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Published October 31st, 2018
Panel examines state of downtown retail in second city-led workshop
Panel of Lafayette business owners discuss the state of downtown retail Oct. 22. From left: Ford Andrews, Connie Collier, Larry Blodgett and Jennifer Perlmutter. Photo Jeff Heyman/City of Lafayette

Lafayette council members, members of the planning commission and members of the public had the state of downtown retail once again as their focus as a four-person panel of Lafayette business owners took a look at the pros and cons of doing business in the city.
The hour-long workshop, held before the regular Oct. 22 city council meeting, was the second such event. On July 23 a packed audience listened as a panel of four commercial real estate experts gave their opinions on how to attract and support quality businesses in Lafayette.
This second meeting's panel of experts was comprised instead of business owners: Connie Collier of Diablo Foods; Ford Andrews who owns Sideboard; Jennifer Perlmutter who is the founder of the Jennifer Perlmutter Gallery; and Larry Blodgett of Bodgett's Floor Covering, one of Lafayette's oldest retail establishments.
Once again Planning and Building Services Director Niroop Srivatsa moderated the discussion. She started by asking what challenges the panel members face as business operators. The responses included a shortage of qualified labor, a lack of convenient parking, the high costs of rent and tenant improvement and, for some more than others, the effect of the internet on business.
As for the positives of doing business in the city, all agreed that customer loyalty and an affluent demographic were strong pluses in Lafayette.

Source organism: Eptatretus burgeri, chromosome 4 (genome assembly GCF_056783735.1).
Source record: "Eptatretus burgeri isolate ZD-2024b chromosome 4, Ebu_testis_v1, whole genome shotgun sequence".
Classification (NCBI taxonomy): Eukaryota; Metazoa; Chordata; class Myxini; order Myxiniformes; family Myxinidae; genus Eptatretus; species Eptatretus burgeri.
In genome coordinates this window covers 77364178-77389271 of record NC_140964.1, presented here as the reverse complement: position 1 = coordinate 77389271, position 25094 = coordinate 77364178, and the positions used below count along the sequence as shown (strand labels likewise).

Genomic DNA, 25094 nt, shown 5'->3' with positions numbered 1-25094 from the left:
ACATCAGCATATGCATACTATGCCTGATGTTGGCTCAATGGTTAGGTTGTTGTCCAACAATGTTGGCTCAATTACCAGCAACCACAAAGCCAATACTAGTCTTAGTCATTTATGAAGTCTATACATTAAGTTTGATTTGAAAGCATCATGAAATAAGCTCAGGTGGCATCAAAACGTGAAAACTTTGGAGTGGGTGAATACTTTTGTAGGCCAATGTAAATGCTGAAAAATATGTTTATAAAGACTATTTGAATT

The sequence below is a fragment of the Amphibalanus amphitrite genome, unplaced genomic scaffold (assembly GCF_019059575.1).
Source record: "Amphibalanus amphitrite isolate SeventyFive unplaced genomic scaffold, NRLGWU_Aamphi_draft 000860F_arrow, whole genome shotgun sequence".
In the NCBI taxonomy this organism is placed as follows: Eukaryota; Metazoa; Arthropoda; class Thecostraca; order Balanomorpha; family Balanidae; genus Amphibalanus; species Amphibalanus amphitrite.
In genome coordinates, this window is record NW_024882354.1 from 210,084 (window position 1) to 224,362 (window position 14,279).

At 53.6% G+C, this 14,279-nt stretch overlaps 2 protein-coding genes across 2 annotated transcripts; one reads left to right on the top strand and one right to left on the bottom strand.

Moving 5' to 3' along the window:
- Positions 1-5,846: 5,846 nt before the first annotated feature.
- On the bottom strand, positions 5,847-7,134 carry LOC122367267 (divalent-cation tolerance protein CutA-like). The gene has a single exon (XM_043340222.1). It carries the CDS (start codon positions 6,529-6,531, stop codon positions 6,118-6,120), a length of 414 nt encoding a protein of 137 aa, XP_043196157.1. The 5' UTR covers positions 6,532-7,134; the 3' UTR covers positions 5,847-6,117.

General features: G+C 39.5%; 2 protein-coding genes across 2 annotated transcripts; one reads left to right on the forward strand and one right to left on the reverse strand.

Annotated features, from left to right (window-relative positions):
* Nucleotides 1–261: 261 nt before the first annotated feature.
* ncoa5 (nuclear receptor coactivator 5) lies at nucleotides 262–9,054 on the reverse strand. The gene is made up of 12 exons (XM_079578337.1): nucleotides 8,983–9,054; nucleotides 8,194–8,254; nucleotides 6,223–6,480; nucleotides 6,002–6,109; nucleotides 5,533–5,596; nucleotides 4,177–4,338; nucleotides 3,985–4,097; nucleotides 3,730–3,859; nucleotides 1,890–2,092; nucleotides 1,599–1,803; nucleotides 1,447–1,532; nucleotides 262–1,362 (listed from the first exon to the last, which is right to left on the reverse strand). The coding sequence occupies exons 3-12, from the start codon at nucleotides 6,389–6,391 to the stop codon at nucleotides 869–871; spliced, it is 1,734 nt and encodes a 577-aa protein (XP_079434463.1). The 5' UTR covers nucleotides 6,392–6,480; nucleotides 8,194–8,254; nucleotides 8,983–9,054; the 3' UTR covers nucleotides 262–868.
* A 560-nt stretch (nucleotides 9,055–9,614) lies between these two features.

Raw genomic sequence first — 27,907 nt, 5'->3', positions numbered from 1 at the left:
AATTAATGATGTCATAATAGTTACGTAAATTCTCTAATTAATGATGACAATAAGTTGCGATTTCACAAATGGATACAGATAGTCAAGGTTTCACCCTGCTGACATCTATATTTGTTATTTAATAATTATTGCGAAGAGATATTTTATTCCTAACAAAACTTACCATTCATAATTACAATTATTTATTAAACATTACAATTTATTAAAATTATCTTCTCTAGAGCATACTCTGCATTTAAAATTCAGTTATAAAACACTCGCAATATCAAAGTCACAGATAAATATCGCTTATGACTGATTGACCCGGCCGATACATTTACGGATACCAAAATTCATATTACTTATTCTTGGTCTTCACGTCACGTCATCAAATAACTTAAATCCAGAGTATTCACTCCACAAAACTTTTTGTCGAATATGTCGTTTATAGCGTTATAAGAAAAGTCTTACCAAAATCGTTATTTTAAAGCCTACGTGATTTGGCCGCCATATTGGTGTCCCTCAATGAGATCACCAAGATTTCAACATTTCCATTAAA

Blodgett pointed out that although his product could be bought online, "We are unique in service. People want to shop locally," he said.
"What can the city do to help?" asked Srivatsa. "I would love to see the Happy Valley Shopping Center remodeled," answered Collier. Perlmutter agreed and made the point that some blocks, such as the one that used to be home to the Rustic Tavern, lack beauty and need external improvement. She urged the city to consider encouragement of arts and culture downtown.
Blodgett raised the question of zoning, saying there is a need to streamline city processes, loosen zoning restrictions and create a synergy between businesses and retail.
But it was Ford who answered both the question of how the city can help, and Srivatsa's final question regarding their vision for the city in the future with his comment on making the downtown more pedestrian-friendly.
Council Member Ivor Samson made the point that, in order to create a pedestrian-friendly environment, Lafayette needs unique retailers to offer places that pedestrians want to go. Ford agreed and said that filling empty spots with the right tenants would be one of the several components of the solution, along with having more lighting to make the city more night-friendly for pedestrians.
Overall, the discussion echoed many of the points raised at the first workshop back in July. Residents are encouraged to weigh in on the discussion via the online www.lafayettelistens.com forum.

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